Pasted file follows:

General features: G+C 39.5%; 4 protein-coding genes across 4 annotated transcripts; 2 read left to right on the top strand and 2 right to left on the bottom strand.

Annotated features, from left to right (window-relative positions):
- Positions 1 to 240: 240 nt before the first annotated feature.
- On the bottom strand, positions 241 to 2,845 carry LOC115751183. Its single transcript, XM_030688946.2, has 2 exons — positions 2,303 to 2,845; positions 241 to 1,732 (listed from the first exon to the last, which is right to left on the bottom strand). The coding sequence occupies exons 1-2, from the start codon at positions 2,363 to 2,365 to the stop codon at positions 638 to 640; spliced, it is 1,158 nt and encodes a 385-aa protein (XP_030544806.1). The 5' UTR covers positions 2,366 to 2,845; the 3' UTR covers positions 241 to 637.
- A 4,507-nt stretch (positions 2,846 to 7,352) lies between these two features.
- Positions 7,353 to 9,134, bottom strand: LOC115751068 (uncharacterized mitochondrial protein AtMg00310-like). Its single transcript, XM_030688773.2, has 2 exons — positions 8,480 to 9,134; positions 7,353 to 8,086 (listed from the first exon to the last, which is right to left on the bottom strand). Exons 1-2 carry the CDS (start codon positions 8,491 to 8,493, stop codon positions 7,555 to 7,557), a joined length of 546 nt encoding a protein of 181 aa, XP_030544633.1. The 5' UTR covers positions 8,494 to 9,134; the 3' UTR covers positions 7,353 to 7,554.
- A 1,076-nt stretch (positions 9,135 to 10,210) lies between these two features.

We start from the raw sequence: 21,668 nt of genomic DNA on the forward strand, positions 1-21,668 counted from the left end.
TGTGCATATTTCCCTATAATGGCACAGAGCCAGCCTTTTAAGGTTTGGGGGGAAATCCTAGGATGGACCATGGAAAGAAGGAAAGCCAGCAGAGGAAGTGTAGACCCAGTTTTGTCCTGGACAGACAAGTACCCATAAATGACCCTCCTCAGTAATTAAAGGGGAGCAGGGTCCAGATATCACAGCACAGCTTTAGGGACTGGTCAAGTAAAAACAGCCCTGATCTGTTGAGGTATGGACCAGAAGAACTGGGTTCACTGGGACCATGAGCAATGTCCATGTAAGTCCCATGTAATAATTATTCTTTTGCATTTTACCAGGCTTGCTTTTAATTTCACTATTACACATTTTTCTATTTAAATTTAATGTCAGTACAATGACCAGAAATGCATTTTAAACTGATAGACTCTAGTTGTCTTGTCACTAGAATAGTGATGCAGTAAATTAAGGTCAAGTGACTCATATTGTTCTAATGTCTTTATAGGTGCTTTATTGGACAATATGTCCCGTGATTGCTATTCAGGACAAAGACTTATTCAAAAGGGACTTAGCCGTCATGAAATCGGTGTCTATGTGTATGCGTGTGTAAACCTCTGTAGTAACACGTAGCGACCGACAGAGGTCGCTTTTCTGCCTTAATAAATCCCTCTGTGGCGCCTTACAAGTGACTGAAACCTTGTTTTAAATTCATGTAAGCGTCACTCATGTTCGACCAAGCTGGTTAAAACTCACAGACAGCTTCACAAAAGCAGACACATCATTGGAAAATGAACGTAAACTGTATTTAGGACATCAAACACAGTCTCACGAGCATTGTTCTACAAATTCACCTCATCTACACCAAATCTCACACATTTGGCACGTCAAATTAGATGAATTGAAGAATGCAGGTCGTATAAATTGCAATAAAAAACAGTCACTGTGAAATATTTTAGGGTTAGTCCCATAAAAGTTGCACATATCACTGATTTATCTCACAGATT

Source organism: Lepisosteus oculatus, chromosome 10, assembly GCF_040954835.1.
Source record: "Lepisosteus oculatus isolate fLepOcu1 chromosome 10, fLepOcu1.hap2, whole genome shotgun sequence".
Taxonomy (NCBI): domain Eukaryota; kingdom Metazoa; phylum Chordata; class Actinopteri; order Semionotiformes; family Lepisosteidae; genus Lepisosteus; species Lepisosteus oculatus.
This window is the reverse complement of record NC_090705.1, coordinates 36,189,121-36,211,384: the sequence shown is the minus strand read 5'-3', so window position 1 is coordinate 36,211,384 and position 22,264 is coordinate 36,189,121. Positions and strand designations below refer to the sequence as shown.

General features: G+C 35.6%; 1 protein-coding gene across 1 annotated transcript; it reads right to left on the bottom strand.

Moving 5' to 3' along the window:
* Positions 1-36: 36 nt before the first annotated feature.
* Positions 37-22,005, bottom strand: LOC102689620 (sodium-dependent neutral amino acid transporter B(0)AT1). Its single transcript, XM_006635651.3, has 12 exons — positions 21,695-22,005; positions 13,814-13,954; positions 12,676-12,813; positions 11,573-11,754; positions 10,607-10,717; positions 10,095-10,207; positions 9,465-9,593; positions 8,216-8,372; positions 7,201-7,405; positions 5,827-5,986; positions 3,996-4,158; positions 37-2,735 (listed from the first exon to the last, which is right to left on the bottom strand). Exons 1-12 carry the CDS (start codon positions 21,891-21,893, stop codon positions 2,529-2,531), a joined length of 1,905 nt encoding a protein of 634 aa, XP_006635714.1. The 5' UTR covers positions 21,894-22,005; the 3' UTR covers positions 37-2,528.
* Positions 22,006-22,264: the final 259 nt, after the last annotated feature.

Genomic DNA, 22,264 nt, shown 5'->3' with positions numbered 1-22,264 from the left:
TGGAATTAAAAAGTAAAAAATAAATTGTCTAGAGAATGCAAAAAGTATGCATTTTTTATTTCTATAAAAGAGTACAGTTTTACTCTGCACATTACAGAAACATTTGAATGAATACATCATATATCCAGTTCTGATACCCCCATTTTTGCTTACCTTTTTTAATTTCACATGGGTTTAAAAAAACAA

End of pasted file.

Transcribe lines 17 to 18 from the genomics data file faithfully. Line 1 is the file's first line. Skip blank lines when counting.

* Positions 37-22,005, bottom strand: LOC102689620 (sodium-dependent neutral amino acid transporter B(0)AT1). Its single transcript, XM_006635651.3, has 12 exons — positions 21,695-22,005; positions 13,814-13,954; positions 12,676-12,813; positions 11,573-11,754; positions 10,607-10,717; positions 10,095-10,207; positions 9,465-9,593; positions 8,216-8,372; positions 7,201-7,405; positions 5,827-5,986; positions 3,996-4,158; positions 37-2,735 (listed from the first exon to the last, which is right to left on the bottom strand). Exons 1-12 carry the CDS (start codon positions 21,891-21,893, stop codon positions 2,529-2,531), a joined length of 1,905 nt encoding a protein of 634 aa, XP_006635714.1. The 5' UTR covers positions 21,894-22,005; the 3' UTR covers positions 37-2,528.
* Positions 22,006-22,264: the final 259 nt, after the last annotated feature.